Professor Aimin Song from the School of Electronic and Electrical Engineering at Manchester University, UK, has developed ways to improve the processing speed of plastic electronics. He has set up a company, Plastic ePrint Ltd with support form The University of Manchester Intellectual Property Ltd (UMIP), to commercialise the technology.
The firm is now seeking venture capital funding and is also working on demonstration versions of plastic radio frequency (RF) smart cards and developing plastic components for use in flexible displays.
The technology opens up the possibility for very flexible devices such as pocket-sized information screens that can be rolled up.
While plastic electronics obviously have potential, there remain hurdles in the way of applying the technology commercially. Conventional multi-layered transistors made from polymer plastics provide relatively slow conductivity speeds and are complex and costly to manufacture. Currently, multi-layered transistors made from plastic are operating at kilohertz speeds or slower.
Song has pioneered a way to make single-layered planar plastic transistors and diodes using a fast and simple printing technique, and says he is confident of pushing the speed of organic plastic semiconductors to around 100 megahertz – way beyond the 20 Mhz he has achieved thus far.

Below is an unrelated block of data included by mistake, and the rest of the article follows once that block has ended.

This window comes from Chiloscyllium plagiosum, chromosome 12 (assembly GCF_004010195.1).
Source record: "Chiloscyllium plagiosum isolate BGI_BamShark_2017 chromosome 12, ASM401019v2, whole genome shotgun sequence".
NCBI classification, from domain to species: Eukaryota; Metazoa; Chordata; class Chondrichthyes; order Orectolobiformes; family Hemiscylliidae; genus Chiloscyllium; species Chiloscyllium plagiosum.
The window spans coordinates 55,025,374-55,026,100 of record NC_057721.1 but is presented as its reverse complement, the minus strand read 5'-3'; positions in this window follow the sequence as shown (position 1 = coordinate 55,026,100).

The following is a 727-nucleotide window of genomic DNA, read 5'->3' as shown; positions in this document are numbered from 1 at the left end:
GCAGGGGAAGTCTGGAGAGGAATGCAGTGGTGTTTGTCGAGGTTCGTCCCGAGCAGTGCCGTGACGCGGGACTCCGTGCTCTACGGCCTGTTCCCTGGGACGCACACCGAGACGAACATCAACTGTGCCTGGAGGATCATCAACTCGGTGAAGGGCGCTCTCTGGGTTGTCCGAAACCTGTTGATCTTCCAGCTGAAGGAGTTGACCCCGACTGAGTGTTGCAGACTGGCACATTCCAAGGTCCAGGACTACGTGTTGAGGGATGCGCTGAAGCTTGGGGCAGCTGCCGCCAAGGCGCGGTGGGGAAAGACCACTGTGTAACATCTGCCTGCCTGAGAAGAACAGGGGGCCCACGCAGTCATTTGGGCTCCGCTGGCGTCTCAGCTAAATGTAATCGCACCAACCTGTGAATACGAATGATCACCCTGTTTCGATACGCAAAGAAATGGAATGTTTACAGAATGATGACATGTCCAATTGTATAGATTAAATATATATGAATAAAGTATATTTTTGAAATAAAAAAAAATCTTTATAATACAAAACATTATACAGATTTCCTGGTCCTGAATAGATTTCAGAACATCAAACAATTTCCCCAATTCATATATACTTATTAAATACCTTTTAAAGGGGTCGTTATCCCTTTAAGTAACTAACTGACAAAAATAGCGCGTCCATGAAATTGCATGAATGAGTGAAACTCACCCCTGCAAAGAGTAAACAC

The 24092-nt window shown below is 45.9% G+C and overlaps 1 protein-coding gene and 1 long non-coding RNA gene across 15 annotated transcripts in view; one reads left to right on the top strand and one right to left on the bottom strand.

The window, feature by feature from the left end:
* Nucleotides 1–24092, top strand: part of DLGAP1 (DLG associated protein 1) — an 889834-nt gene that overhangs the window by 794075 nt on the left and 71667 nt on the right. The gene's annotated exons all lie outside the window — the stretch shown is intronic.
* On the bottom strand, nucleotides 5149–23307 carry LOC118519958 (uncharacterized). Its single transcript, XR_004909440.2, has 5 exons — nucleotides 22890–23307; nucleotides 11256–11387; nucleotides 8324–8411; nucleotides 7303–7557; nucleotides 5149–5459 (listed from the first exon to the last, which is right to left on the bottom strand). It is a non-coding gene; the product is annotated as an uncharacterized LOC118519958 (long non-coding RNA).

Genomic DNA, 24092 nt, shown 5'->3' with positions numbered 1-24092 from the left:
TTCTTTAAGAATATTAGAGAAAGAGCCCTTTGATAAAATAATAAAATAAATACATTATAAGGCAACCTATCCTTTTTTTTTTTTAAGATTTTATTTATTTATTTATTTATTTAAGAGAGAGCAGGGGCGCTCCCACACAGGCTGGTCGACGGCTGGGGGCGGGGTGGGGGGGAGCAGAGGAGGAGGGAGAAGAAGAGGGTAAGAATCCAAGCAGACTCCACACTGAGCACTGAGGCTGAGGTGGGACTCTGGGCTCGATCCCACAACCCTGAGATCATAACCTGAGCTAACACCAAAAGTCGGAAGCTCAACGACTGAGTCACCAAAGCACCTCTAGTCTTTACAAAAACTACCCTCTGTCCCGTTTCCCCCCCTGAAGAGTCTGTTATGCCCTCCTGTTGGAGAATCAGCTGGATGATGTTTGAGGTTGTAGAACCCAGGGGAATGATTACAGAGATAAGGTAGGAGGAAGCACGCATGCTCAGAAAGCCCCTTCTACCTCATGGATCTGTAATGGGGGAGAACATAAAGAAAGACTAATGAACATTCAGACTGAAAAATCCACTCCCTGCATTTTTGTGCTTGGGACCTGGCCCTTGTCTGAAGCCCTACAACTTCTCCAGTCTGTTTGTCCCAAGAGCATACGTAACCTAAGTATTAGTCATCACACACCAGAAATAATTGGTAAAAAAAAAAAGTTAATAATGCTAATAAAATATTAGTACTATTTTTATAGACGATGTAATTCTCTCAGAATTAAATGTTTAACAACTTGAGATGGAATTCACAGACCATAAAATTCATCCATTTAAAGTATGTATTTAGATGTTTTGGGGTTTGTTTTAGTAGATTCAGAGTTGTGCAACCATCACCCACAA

Plastic components such as semiconductors and diodes could be used to create drivers for flexible displays, radio frequency identification tags (RFIDs) and intelligent disposable sensors.
Song believes this could lead to the production of pocket-sized information displays and writeable electronic wallpaper. Other potential applications include intelligent tickets for public transport systems, or road charging schemes and electronic stamps for letters and packages. “The components we have developed are simpler and potentially much cheaper to manufacture and much faster than previous organic electronic devices,” he says.
“These advantages come from the simplicity of the single layer, planar structures, rather than the multi-layer vertical structures of conventional semiconductor devices.”
Richard Price from UMIP said, “Initial applications will have relatively modest functionality in comparison to today’s silicon technology, but as materials and processes continue to develop there should be no reason why high-performance products cannot be realised in the future.”